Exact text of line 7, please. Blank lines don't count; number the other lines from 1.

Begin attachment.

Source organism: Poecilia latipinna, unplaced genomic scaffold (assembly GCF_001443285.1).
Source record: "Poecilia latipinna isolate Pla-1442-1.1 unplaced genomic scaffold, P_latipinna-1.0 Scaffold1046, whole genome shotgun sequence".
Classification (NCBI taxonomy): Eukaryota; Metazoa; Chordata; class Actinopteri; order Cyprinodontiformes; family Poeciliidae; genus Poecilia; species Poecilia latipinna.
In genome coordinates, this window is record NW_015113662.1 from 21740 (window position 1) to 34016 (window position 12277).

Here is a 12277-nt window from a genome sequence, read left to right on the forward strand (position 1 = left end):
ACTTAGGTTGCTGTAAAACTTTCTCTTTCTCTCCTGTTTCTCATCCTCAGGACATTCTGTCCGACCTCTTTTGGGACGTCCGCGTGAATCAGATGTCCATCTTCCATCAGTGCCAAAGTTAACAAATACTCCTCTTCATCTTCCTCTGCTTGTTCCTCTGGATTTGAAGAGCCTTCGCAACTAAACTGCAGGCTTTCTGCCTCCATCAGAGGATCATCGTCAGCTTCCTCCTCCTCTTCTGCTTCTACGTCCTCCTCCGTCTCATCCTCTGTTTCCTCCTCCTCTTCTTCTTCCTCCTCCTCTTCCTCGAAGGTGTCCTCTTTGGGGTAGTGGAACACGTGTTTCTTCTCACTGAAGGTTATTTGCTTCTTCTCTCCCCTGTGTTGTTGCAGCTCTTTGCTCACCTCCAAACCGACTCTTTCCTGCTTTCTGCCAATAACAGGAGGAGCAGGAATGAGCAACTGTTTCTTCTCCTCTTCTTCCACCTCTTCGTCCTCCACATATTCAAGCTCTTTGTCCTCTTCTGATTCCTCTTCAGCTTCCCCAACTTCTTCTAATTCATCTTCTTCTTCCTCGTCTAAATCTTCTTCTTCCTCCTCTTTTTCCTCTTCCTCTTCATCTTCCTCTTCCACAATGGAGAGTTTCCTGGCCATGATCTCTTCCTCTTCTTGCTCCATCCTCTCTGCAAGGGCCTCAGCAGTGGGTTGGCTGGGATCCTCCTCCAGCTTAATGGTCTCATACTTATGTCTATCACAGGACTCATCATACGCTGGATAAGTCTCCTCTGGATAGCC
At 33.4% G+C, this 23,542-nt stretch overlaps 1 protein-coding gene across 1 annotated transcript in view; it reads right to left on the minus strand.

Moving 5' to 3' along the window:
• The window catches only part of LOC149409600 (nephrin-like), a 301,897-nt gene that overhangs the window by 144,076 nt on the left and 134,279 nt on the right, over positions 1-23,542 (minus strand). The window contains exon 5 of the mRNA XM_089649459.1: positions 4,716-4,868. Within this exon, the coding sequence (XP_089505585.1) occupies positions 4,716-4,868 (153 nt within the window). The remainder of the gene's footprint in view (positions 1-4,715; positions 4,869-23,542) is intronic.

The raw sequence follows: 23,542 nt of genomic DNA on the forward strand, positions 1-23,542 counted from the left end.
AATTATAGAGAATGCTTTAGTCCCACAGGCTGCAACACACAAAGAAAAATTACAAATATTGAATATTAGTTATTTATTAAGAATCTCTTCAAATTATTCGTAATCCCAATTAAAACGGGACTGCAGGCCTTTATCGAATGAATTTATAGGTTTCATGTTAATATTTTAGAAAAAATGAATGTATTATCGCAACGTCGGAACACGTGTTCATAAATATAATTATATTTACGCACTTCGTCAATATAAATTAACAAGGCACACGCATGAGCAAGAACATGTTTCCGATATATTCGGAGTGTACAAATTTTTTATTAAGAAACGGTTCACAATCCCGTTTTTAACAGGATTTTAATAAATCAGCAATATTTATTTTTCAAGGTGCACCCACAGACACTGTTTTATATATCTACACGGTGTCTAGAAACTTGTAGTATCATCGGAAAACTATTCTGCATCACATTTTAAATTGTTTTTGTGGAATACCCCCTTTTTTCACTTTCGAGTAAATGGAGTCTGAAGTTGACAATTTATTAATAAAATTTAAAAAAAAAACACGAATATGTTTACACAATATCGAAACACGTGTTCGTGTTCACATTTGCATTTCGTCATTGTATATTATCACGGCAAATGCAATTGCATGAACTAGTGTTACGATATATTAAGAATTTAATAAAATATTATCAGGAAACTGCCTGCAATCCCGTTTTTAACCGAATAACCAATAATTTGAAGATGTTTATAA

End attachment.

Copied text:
At 33.4% G+C, this 23,542-nt stretch overlaps 1 protein-coding gene across 1 annotated transcript in view; it reads right to left on the minus strand.